How renewable is our city as we move into 2018?

2017 is now behind us, and what a year it was. In many ways, the local climate file was dominated by two stories: the death of the Energy East pipeline and the failure of Ottawa City Hall to pass a strong clean energy strategy. 

First, the good news. On October 5, we woke up to word that Energy East – a massive proposed pipeline designed to ship 1.1 million barrels of diluted tar sands oil across Ottawa – had been cancelled. Ecology Ottawa volunteers had been working for years to raise awareness and mobilize opposition to the proposed pipeline project. Since 2013, over 8,000 residents of the city signed a petition opposing Energy East. Volunteers had been knocking on thousands of doors in their communities, holding information sessions, engaging with their elected officials and staging rallies to demonstrate their opposition to the project.

The end of Energy East is a victory for Ottawa’s land and water. It also means that Canada will not be taking a massive step backward on climate change at a time when the science tells us we should be moving aggressively to cut greenhouse gas pollution. And the end of the pipeline is a clear sign that organizing matters. While TransCanada, the pipeline’s parent company, claims it abandoned Energy East because of technical reasons such as regulatory requirements, the pipeline ultimately lost on political grounds. Like other communities along the pipeline route, Ottawans rejected this project because it threatened the health of our city and was a potential disaster for the climate. Together, we proved that people power can take on multi-billion dollar corporations and come out on top.

Now, the bad news. Years after promising a plan to cut emissions and ramp up the local production of renewable energy, Ottawa City Council ended their four-year term with an underfunded plan. 2017 made one trend disturbingly clear: despite climate leadership from several councillors, the Mayor and a majority on council aren’t willing to take the action necessary to make a real dent in Ottawa’s climate emissions. Ottawa may talk a good game on climate change, but council is consistently failing to put their money where their mouth is.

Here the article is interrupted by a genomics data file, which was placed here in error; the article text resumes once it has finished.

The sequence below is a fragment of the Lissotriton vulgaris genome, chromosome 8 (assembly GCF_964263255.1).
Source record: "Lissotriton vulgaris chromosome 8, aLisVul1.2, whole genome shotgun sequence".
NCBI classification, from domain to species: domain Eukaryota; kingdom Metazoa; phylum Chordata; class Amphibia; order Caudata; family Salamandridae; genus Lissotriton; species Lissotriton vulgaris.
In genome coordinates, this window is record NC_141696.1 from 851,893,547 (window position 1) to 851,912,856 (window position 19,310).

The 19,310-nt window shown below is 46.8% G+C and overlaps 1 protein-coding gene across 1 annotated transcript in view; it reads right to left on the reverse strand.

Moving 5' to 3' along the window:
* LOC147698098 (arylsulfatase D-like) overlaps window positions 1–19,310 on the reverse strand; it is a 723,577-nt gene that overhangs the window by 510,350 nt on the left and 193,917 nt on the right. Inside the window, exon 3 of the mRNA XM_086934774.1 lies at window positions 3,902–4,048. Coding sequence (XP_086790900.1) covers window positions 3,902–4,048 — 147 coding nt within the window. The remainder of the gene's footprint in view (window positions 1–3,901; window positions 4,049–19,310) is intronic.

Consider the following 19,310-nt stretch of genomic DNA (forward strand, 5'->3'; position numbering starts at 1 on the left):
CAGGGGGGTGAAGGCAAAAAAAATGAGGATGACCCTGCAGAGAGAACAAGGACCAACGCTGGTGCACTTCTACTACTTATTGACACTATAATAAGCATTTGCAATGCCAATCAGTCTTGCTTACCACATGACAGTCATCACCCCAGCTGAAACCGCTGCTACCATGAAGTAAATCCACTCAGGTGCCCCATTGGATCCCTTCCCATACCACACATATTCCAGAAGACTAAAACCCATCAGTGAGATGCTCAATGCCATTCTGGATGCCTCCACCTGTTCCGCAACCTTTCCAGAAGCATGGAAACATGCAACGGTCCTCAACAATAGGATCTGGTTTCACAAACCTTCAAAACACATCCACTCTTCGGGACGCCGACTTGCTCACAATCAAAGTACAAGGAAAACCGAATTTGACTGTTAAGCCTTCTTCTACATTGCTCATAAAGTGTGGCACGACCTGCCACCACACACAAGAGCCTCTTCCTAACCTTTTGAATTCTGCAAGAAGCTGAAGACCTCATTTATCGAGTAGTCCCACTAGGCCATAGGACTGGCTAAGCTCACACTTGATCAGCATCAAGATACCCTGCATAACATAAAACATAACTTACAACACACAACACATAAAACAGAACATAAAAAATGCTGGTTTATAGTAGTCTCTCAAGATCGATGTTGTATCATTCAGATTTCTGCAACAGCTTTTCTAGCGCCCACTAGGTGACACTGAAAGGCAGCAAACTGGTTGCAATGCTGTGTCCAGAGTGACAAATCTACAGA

City council’s lacklustre performance came despite a massive effort from volunteers all across the city. During the spring, Ecology Ottawa volunteers met with 17 out of 23 councillors to demand a well-funded renewable energy plan. During the summer and fall, volunteers knocked on doors throughout the city and collected thousands of petition signatures calling for action. Then, during budget consultations and presentations, volunteers appeared in droves. Hundreds more sent in letters of concern to their elected representatives. There was no doubt that council and the Mayor’s office heard our message loud and clear – we needed a strong and well-funded plan, with at least $1.5 million behind it in the 2018 budget.

Unfortunately, we only got a fraction of that amount – $500,000 out of a multi-billion dollar budget. This came even after the city found an additional $10 million in their coffers at the eleventh hour of budget negotiations. Despite some councillors voicing concerns about the lack of dedicated funding for the city’s clean energy plan, the Mayor forged ahead with a motion to direct all new funds to general infrastructure. Later, Council even refused to put an estimated additional $100,000 towards the renewable energy plan.

While the 2018 budget marks a sad closing chapter to this term of council, it also signals the beginning of election season. As in past years, Ecology Ottawa will be working to engage candidates running for local office on climate issues, and to secure commitments for much more substantial action during the next term of council.

If you’d like to get involved in this effort, please click here.

If you’d like to donate to support our organizing work, please click here.

Thanks to the legions of volunteers and supporters who made this year possible. We’re looking forward to working alongside you for real climate action in 2018 and beyond.

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